Join us at the ‘Beyond Despair’ Regional Humanitarian conference marking the launch of the annual Regional Humanitarian Partnership Week 2002 (RHPW) in Bangkok this December.

Reserve your spot here:

The death toll from the Pakistan floods is now recorded at 1,700, with over 33 million people affected. Quoted as the ‘tenth costliest’ disaster in a decade with some areas still under flood water which could possibly take a few more months to recede. Areas where flood waters have receded, the needs of children and women are becoming more and more urgent and critical. Malnourished, hungry children are struggling to fight against malnutrition, diarrhea, malaria, dengue fever, typhoid, acute respiratory infections, and painful skin conditions.

Millions of agrarian communities have lost their homes and livelihoods and have no access to food, shelter, or clean drinking water.

Community World Service Asia, with the support of its partners, is on the ground in Pakistan, providing immediate support to some of the most hard-hit and remote flood-affected communities.

Our response is currently focused in four districts of Sindh, the province most severely hit by the disaster. We have deployed seven Mobile Health Units (MHUs) that are operational across Mirpurkhas, Matiari, Umerkot and Khairpur.

The Mobile health Units are providing curative and preventive health care through experienced and trained health and medical practitioners to flood-affected communities living in temporary shelters and camps as well as communities that are currently hard to reach due to stagnant flood-water.  The most common illnesses reported at the MHUs since its operations are skin diseases, diarrhea, malaria, eye infections, and more. We are also conducting health awareness sessions on common diseases found in the area such as scabies, malaria, diarrhea, Acute Respiratory Infection (ARI), hepatitis C as well as on family planning, malnutrition, maternal and neonatal care.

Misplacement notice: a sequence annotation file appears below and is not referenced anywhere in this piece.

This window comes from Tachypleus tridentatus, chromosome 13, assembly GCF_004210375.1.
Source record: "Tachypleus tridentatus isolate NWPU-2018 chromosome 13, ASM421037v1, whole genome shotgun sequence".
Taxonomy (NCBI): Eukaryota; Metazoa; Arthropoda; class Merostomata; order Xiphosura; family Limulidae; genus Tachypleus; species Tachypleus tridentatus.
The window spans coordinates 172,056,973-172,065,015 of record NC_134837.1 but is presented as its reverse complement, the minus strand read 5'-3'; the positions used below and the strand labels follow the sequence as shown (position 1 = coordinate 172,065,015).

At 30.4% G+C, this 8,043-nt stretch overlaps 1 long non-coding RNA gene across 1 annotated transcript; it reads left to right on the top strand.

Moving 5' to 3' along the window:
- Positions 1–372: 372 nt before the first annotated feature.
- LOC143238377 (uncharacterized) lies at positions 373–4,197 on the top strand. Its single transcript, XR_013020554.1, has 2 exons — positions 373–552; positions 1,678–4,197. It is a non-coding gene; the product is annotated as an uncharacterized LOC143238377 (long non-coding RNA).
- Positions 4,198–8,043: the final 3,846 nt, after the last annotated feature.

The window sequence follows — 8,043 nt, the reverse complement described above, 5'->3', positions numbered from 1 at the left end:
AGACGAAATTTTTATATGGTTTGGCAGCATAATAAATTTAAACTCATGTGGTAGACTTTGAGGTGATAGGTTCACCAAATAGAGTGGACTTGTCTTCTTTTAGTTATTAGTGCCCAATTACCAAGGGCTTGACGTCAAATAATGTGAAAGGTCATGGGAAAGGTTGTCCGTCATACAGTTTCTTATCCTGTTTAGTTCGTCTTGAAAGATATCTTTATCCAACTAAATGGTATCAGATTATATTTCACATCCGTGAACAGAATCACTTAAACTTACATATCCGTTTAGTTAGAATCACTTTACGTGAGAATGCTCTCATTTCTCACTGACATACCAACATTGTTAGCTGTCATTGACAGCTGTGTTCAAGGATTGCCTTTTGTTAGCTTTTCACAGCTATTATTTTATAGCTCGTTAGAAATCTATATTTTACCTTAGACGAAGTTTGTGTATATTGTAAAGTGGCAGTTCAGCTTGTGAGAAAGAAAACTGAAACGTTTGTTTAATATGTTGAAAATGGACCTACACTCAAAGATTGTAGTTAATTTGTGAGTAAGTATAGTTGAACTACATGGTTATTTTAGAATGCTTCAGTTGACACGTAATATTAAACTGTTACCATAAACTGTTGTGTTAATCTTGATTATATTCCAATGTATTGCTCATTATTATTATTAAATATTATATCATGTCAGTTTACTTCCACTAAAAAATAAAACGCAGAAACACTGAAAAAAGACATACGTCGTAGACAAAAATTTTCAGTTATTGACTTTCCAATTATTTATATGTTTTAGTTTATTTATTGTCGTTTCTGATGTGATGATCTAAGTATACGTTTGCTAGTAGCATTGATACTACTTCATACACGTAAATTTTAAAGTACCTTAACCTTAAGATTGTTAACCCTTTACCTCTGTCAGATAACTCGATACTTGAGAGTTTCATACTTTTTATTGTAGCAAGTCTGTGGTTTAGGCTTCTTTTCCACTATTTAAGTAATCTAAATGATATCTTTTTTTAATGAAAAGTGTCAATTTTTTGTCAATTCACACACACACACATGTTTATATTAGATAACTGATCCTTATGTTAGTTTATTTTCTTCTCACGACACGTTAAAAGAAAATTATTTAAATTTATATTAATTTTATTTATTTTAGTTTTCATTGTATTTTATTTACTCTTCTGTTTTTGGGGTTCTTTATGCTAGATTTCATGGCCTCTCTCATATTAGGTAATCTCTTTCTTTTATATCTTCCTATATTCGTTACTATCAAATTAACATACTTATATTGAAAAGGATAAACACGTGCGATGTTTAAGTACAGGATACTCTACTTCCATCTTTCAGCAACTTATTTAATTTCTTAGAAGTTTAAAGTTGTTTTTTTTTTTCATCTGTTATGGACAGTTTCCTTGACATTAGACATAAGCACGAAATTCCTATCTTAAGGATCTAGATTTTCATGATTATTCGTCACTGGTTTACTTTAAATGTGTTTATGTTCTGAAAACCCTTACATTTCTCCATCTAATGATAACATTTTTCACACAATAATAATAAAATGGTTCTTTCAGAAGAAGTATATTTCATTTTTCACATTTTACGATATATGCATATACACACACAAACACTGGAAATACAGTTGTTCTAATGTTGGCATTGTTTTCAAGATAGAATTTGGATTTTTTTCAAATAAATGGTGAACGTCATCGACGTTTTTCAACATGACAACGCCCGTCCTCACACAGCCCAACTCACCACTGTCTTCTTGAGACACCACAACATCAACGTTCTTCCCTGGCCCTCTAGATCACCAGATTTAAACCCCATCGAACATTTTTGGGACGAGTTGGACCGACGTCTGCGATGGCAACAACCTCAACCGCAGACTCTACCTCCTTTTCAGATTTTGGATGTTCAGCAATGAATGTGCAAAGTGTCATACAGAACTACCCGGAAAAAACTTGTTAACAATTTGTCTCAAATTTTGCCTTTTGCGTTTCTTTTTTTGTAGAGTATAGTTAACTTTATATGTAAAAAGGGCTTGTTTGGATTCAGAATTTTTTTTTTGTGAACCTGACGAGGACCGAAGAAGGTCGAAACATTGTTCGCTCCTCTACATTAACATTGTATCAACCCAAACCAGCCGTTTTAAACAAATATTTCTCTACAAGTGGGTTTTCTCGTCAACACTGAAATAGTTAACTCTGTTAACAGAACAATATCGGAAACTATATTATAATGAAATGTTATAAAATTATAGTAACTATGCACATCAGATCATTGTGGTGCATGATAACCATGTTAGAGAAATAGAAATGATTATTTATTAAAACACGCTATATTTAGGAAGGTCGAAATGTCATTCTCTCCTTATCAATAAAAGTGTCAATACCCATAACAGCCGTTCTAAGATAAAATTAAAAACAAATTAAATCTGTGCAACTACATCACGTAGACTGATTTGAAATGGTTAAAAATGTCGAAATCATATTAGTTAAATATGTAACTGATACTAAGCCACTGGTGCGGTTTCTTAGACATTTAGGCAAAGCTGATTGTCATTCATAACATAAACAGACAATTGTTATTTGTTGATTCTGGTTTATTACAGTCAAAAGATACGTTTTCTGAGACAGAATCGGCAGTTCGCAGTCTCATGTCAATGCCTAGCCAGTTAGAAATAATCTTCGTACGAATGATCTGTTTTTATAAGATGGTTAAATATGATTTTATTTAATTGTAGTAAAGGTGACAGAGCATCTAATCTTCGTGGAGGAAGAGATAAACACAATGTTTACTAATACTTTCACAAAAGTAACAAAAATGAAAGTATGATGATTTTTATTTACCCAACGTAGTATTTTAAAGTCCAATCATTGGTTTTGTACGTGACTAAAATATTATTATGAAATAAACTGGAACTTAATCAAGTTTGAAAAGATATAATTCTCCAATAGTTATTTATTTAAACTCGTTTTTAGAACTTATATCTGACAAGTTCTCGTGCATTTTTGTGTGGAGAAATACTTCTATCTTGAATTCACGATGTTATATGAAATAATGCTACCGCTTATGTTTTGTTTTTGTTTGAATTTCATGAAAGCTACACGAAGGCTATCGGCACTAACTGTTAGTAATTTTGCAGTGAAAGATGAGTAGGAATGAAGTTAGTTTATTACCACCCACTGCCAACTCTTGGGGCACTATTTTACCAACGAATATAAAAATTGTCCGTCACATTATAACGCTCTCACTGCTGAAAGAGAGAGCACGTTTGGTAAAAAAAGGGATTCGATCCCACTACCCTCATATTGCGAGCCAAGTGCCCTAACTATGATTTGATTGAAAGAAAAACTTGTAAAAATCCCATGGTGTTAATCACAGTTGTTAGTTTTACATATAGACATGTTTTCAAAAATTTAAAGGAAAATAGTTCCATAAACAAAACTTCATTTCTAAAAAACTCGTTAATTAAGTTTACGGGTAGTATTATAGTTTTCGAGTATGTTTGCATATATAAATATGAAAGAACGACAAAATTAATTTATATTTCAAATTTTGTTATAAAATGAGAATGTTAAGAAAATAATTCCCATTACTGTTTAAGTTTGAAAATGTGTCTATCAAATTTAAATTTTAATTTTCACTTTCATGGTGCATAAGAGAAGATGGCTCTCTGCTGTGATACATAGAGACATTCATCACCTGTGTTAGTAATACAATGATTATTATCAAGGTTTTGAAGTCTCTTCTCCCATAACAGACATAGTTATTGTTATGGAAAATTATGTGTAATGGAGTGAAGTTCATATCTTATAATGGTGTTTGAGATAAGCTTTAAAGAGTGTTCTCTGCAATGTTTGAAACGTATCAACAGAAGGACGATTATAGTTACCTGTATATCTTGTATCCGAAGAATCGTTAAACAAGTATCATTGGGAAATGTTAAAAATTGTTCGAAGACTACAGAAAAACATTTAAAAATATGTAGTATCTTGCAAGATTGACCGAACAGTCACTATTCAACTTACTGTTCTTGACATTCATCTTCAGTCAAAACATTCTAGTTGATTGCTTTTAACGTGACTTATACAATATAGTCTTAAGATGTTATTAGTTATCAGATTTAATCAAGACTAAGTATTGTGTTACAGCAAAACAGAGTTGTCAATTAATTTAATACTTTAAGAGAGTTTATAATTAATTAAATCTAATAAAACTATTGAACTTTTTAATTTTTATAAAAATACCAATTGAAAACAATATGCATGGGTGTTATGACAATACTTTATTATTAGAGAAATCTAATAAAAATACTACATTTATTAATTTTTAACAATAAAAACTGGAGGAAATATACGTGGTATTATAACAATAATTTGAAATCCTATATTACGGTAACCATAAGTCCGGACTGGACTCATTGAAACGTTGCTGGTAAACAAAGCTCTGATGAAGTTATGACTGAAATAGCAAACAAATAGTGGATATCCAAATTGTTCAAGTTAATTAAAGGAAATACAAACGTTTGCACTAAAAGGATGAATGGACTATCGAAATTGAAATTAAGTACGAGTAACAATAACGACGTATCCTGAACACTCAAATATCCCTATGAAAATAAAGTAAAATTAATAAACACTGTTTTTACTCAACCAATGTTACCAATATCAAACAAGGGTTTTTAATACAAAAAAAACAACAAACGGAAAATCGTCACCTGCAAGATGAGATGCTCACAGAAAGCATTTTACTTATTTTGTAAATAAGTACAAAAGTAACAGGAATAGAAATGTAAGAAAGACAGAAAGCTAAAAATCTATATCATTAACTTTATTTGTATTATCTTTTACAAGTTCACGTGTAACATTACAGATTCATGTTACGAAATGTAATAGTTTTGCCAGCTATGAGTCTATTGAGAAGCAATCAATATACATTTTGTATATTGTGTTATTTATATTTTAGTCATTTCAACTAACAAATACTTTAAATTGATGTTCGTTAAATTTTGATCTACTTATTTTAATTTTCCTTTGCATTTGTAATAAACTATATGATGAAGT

CWSA’s Emergencies teams are closely working with government health departments to identify areas and communities who are still left unreached. Further needs assessments and participants selection is underway with the engagement of affected communities for our cash support projects which will also start implementation shortly.

28,007 Flood affected people reached through MHUs

Twenty-five year-old Vadhri of Rohiraro rarely leaves home. Even though her village is just sixty kilometres southeast of Umerkot, she has not been to town for a couple of years. She may have had some liberty had her husband been alive, but since his death in 2018, she has been under the constant watch of her meddlesome, overbearing father-in-law.

Vadhri’s husband was a maker of the famous farasi (camel and goat hair carpet) of Sindh. Working ten hours a day, seven days a week, he made around PKR 4000 a month (Approx. USD 20). Though it was a pittance for the masterful work he was doing, he kept at it but remained perpetually in bondage to the middleman who provided him the required materials for the product. To this loan shark he was obligated to sell his produce at a price set by the buyer. That, it goes without saying, was considerably lower than the market price. Like hundreds of other Meghwar men engaged in this craft in Umerkot, he was too poor to procure the materials and become independent of the exploitation.